Shakespeare set to music: success or failure?
One notable success for my money is Feste’s song from Twelfth Night:
O Mistress mine, where are you roaming?
O, stay and hear; your true love's coming,
That can sing both high and low:
Trip no further, pretty sweeting;
Journeys end in lovers meeting,
Every wise man's son doth know.
The trouble is I’m not alone. Apart from Quilter, Finzi, Arne, Arne (arr, Grainger), Morley and Stanford every high school in the US has helped choke out YouTube with its own setting, some not too dusty. But not alas the version pinging round my head, recorded by Janet Baker aeons ago and unamenable directly via Google Video.
The technique is to Google the song title conventionally, linked to Janet Baker. Time after time I came so close only to be forestalled by lack of composer attribution. Eventually the door opened on Charles Hubert Hastings Parry, a great tunesmith if nothing else, author of Jerusalem and the hymn, Dear Lord and Father of Mankind. A Janet Baker confirmation was unavailable but there are specialist CD retailers who offer downloads of individual tracks, supported by a browsing function.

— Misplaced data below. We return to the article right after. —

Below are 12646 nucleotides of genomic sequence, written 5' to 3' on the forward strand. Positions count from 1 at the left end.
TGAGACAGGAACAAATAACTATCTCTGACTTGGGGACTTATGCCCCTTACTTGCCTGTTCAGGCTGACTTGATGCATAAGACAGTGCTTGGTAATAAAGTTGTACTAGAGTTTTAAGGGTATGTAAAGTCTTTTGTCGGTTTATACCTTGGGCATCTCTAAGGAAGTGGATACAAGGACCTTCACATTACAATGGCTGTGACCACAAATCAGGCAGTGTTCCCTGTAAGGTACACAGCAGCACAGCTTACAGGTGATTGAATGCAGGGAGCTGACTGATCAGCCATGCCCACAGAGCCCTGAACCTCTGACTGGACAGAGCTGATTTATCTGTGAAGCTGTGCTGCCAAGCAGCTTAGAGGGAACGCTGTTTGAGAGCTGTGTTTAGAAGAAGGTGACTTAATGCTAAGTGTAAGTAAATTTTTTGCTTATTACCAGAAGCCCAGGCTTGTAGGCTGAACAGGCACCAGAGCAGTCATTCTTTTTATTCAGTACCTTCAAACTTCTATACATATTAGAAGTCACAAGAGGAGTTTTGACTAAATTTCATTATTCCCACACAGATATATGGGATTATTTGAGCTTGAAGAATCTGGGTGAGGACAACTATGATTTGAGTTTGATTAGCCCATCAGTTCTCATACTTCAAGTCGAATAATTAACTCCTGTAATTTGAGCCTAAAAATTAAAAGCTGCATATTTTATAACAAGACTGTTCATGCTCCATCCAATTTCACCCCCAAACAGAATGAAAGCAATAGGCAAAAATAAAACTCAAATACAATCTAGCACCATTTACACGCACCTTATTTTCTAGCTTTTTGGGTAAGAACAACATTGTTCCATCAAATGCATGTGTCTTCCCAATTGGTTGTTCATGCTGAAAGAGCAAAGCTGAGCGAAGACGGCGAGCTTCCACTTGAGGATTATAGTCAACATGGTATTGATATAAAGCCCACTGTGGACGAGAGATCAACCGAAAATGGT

And there – Oh bliss! – churned out by a nondescript tenor, I had it. As a reward to you all here’s the rest of Feste:
What is love? 'Tis not hereafter;
Present mirth hath present laughter…
What's to come is still unsure:
In delay there lies not plenty;
Then, come kiss me, sweet and twenty,
Youth's a stuff will not endure.
In effect Donne’s lady going to bed, but without the sweat and twisted sheets. More on musical Shakespeare (with examples) in the future. Not least the bit that inspired Uberliedmeister Schubert. Click here for Dame Janet (then Download followed by Run). Can recommend The Well-Digger's Daughter, a first-rate French feel-good movie.